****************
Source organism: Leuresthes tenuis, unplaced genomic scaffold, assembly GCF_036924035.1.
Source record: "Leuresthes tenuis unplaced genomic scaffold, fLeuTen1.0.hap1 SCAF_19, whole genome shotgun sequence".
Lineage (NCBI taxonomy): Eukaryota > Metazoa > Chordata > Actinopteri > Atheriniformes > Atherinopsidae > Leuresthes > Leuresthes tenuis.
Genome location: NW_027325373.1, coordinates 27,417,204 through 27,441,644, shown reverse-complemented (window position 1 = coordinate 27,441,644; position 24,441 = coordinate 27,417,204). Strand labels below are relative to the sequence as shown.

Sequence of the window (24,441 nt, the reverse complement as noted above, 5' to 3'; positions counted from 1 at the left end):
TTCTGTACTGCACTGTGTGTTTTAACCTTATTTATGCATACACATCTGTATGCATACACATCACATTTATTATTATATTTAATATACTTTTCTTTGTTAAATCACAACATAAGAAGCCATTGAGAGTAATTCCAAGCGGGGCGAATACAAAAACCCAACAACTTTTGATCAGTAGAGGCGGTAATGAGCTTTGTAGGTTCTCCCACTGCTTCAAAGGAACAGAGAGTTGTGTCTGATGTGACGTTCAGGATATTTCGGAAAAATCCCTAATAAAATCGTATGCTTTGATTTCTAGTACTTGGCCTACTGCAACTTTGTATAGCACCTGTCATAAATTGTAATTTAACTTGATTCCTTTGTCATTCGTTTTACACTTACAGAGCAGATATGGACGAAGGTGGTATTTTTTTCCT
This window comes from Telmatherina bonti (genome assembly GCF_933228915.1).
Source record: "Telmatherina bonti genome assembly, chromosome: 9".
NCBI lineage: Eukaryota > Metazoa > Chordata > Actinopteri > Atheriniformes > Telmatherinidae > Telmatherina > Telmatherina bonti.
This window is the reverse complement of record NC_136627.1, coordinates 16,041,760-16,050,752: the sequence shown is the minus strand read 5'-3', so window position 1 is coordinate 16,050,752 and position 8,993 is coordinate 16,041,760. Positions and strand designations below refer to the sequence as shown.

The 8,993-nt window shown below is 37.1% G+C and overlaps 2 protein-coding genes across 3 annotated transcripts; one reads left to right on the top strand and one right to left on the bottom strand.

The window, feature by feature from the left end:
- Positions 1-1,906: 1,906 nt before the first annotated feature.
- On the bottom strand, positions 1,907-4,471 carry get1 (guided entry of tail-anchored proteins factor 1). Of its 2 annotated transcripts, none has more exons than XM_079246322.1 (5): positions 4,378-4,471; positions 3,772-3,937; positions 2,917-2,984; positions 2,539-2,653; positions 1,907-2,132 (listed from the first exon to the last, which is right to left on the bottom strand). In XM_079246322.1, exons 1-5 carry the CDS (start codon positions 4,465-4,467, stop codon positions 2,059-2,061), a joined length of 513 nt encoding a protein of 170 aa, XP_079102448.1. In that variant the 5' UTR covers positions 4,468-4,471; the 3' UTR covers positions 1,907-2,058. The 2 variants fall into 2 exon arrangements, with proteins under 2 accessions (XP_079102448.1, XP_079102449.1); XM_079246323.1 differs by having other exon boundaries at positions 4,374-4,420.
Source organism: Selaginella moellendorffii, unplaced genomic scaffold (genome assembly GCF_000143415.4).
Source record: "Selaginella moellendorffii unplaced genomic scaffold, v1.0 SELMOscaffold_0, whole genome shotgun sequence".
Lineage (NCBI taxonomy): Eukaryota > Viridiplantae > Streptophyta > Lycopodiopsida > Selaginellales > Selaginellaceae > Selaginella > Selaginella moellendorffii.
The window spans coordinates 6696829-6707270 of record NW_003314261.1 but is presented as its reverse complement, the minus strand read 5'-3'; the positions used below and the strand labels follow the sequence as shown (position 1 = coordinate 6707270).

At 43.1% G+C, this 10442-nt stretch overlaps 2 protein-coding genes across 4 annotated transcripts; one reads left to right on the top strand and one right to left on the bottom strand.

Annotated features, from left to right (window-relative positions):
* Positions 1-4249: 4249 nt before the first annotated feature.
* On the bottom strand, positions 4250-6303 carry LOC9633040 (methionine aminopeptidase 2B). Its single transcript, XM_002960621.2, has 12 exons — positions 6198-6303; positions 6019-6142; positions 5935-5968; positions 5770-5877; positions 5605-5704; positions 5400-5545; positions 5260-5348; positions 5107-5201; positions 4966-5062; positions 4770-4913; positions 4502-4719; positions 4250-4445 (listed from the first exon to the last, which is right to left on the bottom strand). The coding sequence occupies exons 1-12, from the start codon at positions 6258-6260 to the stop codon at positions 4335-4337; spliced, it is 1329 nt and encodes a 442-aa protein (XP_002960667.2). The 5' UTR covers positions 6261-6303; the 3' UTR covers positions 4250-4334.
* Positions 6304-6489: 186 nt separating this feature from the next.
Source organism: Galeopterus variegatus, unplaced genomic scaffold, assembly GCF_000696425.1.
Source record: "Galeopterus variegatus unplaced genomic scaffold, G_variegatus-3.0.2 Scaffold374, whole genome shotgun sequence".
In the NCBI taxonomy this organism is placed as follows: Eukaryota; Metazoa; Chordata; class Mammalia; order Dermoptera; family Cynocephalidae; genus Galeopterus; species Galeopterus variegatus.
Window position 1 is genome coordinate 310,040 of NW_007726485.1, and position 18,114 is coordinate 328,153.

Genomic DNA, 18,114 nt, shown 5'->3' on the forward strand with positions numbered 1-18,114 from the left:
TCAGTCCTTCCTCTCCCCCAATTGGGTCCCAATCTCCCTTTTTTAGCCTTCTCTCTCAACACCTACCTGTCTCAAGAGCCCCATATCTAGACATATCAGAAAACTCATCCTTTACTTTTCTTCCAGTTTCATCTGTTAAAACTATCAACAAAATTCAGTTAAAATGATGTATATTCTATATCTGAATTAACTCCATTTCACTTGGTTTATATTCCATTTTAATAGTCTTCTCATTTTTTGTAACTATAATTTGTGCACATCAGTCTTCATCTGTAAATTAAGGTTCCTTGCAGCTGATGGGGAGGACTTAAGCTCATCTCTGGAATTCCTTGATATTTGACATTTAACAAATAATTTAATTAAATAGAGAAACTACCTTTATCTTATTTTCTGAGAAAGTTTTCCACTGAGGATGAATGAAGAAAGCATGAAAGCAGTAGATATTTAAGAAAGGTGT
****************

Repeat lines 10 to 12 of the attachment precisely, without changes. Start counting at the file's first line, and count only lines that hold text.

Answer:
This window is the reverse complement of record NC_136627.1, coordinates 16,041,760-16,050,752: the sequence shown is the minus strand read 5'-3', so window position 1 is coordinate 16,050,752 and position 8,993 is coordinate 16,041,760. Positions and strand designations below refer to the sequence as shown.

The 8,993-nt window shown below is 37.1% G+C and overlaps 2 protein-coding genes across 3 annotated transcripts; one reads left to right on the top strand and one right to left on the bottom strand.

The window, feature by feature from the left end: